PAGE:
Telemundo teams up with Copa90 to bring Spanish-language fan content to the World Cup
This summer’s World Cup will have a notable absence in the form of the USA.
To the rest of the world, the US may not seem like biggest nation when it comes to football, but it has a population of over 300 million and is very much a part of the World Cup’s landscape: their failure to qualify is already one of the biggest upsets of a tournament which will also be without Italy, Chile and the Netherlands. It also represents one of football’s most important future markets.
The US has a burgeoning relationship with the game and plenty of young fans, who won’t switch off just because their country isn’t playing. Just like Scotland and the Republic of Ireland, they’ll sit back and enjoy the show which will feature so many familiar faces lighting up the stage.
But for a large Hispanic population in the country, there’s still plenty of pride to play for: Mexico, Costa Rica and Panama have all qualified, whilst the South American nations will be there, too.
To that end, there will be a lot for World Cup broadcasters in the US to tap into. Spanish language broadcaster Telemundo has recognised this, and will aim to boost its digital reach by bringing Copa90 on board to create the sort of fan-led content in Spanish that’s been a staple of football’s digital presence in Europe over the last few years.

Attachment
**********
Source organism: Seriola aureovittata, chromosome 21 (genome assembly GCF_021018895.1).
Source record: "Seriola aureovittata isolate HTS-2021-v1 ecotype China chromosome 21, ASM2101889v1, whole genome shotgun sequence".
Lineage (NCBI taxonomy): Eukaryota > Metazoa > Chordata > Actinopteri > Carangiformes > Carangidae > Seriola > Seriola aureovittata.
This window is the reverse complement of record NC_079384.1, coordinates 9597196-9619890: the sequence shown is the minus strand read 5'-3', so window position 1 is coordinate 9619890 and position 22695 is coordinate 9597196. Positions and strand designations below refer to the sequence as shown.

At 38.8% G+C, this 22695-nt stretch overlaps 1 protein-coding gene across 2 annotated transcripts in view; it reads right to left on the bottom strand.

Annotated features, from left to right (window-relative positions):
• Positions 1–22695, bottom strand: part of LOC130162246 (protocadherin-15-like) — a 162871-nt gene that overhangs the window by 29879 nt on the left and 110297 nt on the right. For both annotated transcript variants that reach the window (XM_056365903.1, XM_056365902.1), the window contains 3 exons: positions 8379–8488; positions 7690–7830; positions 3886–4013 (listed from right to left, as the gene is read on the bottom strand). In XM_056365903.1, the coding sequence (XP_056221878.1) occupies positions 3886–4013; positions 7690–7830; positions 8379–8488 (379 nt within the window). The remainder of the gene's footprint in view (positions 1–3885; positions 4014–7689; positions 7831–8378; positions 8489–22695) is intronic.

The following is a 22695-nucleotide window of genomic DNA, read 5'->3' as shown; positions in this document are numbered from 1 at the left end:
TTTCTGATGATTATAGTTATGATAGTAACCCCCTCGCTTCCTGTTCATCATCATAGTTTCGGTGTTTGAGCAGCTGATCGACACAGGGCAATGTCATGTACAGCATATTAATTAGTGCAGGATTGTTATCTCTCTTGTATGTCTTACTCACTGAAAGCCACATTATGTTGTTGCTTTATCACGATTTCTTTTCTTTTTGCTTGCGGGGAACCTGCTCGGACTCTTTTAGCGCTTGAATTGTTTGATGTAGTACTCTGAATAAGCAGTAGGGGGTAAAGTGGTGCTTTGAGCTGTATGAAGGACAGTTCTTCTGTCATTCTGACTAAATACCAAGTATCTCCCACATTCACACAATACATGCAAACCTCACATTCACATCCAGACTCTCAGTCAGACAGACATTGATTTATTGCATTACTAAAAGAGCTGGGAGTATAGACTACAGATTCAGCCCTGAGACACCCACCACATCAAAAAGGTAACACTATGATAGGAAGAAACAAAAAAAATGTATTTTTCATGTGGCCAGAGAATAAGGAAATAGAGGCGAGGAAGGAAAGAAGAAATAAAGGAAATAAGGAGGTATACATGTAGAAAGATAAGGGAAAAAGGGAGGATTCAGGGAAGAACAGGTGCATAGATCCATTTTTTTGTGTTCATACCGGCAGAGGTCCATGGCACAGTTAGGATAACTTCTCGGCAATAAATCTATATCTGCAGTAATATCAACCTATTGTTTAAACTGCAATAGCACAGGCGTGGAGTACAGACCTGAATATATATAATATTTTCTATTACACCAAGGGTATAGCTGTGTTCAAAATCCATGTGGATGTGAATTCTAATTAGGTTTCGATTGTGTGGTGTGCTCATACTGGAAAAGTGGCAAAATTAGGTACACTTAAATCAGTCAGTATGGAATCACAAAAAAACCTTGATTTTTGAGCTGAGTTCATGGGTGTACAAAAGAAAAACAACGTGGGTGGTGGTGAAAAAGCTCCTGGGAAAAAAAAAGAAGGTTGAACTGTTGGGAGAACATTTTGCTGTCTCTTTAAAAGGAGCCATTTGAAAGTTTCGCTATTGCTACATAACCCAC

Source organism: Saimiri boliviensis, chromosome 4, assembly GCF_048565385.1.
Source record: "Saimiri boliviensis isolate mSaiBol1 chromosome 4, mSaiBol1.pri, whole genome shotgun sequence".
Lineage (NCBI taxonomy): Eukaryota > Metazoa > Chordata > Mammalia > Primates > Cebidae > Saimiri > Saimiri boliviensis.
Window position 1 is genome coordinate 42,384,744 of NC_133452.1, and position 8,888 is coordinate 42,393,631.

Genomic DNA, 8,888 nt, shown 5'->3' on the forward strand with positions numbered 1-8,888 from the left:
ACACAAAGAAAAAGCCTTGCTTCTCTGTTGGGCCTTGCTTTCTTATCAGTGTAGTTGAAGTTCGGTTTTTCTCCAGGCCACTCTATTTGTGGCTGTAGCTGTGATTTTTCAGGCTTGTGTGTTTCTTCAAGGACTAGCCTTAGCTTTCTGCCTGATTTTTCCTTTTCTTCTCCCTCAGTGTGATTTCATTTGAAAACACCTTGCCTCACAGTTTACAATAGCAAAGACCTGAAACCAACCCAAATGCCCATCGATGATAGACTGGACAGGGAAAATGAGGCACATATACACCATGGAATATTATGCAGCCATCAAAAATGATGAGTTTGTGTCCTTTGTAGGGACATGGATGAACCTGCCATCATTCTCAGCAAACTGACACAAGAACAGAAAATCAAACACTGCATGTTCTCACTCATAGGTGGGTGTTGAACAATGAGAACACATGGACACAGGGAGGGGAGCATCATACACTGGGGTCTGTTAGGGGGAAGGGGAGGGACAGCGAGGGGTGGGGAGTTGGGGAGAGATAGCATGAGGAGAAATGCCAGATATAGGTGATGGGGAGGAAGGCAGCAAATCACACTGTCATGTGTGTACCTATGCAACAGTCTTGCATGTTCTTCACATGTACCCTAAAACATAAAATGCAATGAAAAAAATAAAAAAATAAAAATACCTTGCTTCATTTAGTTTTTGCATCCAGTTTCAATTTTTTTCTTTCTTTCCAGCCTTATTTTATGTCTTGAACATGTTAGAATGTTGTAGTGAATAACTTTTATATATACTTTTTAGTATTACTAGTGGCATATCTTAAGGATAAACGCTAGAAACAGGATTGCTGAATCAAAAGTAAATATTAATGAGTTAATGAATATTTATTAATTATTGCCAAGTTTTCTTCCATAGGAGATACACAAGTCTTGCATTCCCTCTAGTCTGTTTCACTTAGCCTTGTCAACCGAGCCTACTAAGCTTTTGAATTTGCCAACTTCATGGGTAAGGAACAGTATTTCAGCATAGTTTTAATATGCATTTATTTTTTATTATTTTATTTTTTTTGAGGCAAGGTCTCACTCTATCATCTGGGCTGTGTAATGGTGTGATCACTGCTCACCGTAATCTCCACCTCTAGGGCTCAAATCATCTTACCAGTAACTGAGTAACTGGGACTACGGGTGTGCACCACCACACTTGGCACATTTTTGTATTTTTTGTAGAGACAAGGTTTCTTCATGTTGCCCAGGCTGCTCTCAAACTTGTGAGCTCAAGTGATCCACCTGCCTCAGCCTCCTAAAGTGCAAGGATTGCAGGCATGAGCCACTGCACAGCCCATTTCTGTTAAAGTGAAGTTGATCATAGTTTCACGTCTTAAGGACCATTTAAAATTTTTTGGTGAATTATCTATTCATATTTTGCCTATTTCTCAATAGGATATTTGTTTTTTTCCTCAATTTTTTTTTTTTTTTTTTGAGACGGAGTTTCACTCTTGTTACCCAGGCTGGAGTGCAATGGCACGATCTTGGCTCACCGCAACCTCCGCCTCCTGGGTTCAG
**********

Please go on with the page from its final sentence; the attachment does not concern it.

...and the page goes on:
Telemundo will start its search for fan content creators who are bilingual in Spanish and English, and who can create compelling content for the channel on social media. The broadcaster is calling this “El 12” – a reference to what we might call the 12th man in English.
“It represents for us a brand new push into fan-focused sports coverage and while we’re kicking it off with the World Cup, it’s not limited just to the World Cup. We’ll be looking across the board on how we can shine a light to an increasingly vibrant Hispanic fan culture of soccer in the U.S.,” said Peter Blacker, Telemundo’s EVP of Digital Media and Emerging Business.
“Fandom of soccer is some of the most intense fandom that exists around the world, but ironically it hasn’t been focused as much in the U.S. Hispanic market, so we chose partner with Copa90 that specializes in that global fandom experience and they’re working with us to develop this program…right in time for what will be the most digital World Cup ever in the history of World Cup.”
World Cup summers come but once every four years, and they are probably the most important events in the lives of fans who essentially measure their lives using World Cups as milestones. That just shows the importance to broadcasters, brands and even the sport itself of getting it right.
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